For its intended mission, MiniTool ShadowMaker covers all the bases and images very quickly. The interface is nicely done overall, and Shadowmaker is super-easy to use. With selective file backup and CDP, we’d add another half-star. It’s worth a look.
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I’m always happy when a program makes backup quick and easy. MiniTool ShadowMaker makes me very happy. Being available in a free version that has all the features the average user needs makes me even happier. I’d say ecstatic, but hey, this is backup, not true love or world peace we’re talking about.
MiniTool ShadowMaker is a 70MB download, and installs with just one process running in the background—its scheduler. As it’s a Windows-only program, and creates bootable media in the Windows PE (Pre-install Environment) format, I’m not sure why the company didn’t leverage the existing Microsoft scheduling. However, it seems to be fairly common for programs to go their own way instead.
The ShadowMaker interface is nicely done up in the Windows 10 style. Functionally, it’s the tabbed dialog that’s popular for step-by-step tasks, and it’s exceptionally logical and easy.
ShadowMaker backs up whole partitions and can also clone entire drives (imaging). You can’t limit it to backing up only individual file or folders, but most users, at least the less technical types, are better off backing up everything. It’s a numbing experience to restore a backup and realize that what you are really missing, isn’t there. Don’t ask us how we know that.
The free version of ShadowMaker performs incremental backup, which backs up any changes since your last backup. This isn’t the same thing as a differential backup, which backs up everything that’s changed since your last full backup, ignoring any partial backups that might have happened in between. You’re free to limit the number of backups. The program will cull older ones to make room for the new ones, actually removing backup “sets,” i.e., the full and incremental portions of a prior backup.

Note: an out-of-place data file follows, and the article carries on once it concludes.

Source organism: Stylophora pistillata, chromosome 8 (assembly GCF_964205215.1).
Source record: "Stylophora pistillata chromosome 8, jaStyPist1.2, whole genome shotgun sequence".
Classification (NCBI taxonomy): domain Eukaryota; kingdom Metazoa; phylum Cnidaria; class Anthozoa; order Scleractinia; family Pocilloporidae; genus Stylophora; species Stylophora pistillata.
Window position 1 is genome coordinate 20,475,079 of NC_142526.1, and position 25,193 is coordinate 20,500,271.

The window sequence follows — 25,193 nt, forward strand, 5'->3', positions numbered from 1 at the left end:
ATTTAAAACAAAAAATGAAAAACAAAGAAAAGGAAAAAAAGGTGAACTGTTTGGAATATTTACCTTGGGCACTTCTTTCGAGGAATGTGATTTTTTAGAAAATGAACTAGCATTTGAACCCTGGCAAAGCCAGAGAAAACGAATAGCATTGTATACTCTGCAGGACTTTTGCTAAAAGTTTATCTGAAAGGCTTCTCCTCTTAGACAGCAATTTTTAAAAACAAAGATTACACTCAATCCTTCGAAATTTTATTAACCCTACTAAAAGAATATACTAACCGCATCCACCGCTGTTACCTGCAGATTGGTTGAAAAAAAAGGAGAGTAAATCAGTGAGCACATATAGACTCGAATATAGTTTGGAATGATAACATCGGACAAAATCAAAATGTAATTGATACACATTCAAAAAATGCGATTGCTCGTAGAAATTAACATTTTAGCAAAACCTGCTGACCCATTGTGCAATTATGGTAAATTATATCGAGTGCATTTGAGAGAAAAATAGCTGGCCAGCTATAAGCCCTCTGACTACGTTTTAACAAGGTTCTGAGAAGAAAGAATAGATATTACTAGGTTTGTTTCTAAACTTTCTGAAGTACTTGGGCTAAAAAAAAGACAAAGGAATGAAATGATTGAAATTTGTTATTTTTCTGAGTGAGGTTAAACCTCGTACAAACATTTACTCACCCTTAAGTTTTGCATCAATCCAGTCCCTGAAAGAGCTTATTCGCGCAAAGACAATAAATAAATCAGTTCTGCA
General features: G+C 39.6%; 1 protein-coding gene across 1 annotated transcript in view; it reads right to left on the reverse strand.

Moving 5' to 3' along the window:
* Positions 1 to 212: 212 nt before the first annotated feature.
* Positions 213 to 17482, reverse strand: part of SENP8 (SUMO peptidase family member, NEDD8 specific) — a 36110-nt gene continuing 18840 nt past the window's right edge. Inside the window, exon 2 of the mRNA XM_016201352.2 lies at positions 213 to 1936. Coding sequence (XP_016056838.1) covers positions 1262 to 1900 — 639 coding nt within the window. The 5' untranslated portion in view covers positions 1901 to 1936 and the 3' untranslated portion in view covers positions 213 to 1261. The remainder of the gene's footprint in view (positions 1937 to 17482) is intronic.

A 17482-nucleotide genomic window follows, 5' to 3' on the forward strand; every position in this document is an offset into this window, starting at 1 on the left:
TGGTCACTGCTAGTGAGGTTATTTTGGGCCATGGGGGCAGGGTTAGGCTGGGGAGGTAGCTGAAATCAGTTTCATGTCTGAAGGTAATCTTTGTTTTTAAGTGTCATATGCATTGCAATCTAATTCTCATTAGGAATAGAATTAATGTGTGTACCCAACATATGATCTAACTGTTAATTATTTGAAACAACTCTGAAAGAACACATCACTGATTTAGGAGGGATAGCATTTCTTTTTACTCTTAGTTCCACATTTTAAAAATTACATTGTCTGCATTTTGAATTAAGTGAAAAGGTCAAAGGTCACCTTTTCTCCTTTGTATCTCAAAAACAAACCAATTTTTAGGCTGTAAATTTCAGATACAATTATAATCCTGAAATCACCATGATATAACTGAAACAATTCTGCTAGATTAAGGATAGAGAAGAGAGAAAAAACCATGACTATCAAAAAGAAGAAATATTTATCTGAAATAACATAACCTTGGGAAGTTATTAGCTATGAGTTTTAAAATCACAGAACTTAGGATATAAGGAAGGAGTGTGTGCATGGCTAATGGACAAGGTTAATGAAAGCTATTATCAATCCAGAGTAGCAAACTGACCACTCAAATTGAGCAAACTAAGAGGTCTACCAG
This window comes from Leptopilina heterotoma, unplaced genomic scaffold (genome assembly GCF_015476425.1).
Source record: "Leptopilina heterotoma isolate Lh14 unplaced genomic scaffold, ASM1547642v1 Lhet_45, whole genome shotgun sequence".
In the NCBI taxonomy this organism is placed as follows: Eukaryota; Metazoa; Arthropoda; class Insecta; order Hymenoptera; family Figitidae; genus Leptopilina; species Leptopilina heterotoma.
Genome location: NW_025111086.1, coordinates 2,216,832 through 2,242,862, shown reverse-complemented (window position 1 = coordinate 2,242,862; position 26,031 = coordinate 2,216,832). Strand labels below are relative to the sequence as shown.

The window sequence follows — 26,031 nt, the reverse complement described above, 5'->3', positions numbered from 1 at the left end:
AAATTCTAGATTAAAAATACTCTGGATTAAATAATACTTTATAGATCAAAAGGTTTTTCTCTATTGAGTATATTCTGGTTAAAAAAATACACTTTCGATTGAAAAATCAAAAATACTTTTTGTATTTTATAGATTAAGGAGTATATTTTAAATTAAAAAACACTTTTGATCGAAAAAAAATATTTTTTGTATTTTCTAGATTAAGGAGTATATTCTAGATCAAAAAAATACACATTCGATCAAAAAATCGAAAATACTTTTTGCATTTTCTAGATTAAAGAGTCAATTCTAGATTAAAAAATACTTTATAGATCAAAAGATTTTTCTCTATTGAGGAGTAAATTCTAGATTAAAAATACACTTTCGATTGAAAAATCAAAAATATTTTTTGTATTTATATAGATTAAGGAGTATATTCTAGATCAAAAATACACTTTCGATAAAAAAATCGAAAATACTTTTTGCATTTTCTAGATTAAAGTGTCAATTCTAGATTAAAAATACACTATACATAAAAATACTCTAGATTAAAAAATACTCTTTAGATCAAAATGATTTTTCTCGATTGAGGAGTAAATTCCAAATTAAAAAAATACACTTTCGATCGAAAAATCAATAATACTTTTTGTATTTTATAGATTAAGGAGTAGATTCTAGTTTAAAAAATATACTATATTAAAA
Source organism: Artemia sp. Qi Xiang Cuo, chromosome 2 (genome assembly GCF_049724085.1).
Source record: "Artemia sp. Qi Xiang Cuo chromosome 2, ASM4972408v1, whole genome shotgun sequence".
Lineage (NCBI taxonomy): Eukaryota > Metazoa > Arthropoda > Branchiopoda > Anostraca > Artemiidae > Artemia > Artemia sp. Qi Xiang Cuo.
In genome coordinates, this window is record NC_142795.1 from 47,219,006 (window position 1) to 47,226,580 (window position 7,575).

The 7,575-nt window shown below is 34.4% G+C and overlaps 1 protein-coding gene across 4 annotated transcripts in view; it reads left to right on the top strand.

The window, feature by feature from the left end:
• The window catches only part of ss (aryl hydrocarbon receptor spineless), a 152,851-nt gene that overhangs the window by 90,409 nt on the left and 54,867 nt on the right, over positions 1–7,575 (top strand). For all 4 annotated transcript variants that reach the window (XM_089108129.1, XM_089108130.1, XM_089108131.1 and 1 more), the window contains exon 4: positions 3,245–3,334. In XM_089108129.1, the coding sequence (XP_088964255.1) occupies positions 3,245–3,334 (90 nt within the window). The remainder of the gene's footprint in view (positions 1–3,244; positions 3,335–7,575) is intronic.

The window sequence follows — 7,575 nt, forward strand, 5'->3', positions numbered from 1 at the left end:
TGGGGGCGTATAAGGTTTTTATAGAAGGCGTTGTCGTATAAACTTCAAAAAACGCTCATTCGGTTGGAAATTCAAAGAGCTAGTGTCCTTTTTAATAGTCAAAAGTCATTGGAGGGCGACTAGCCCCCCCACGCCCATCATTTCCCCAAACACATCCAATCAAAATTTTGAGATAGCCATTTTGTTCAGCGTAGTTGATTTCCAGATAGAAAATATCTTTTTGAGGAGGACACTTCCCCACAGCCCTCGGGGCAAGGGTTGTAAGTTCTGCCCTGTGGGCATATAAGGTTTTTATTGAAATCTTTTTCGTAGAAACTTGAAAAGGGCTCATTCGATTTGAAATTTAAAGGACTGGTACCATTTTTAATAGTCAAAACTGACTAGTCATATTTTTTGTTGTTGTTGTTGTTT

Beyond choosing the partitions (drive letters) to back up; you can manage the level of compression; define email alerts and notifications; choose between backing up only used sectors or all of them; decide to shut down the computer post facto; and password-protect the images.
As mentioned, there’s also boot media with full restore functionality. If you only need to restore certain files, MiniTool ShadowMaker will mount the image as a virtual hard drive so you can browse it and copy stuff off.
Pro features are still in beta
The relationship between the free version and the pro version that’s currently under development is a bit sketchy at this point. There’s no pay version on the MiniTool site, just a free beta 3.0 with the pro features. You can see the features that are missing from the free version in the image below or at the product pages online.
One beta/pro feature of interest to the average user is the ability to create full (other than the original) and differential backups. As noted above, a differential backup contains all the data changed since the last full backup, while incremental backups contain only the data that’s changed since the last backup of any type. Incremental backups are faster, but differential backups restore faster.
Another significant beta/pro feature is the universal restore, which means you can restore to hardware that’s not identical or extremely similar to the device from which you backed up. If your old PC died, for instance, and you want to move the old files to a new PC, this can be important. That said, we often recommend that users take advantage of the clean install on their new PC and reinstall programs, then simply copy the data back.
The beta and pay versions can also back up from remote PCs on the local network, given the proper permissions.
We were pleasantly surprised at how quickly ShadowMaker imaged our Windows and system reserved partitions: well under 5 minutes for about 120GB worth of data. Of course, it was copying from and writing to NVMe SSDs, so most users will see significantly slower times. We will, however, state unequivocally that it won’t be the program’s fault.
Mounting and dismounting the proprietary images was quick and easy as well, though we still prefer Paragon’s trick of creating .VHDs that Windows itself can mount. All in all though, we were impressed with ShadowMaker’s performance.
Well worth the money
Yes, that’s a joke. While not as versatile as Aomei Backupper, and perhaps not as well known as Macrium Reflect, ShadowMaker is a super-competent, nicely rendered imaging program. It works and it’s free. Have at it, and take a look at the pro version when it appears.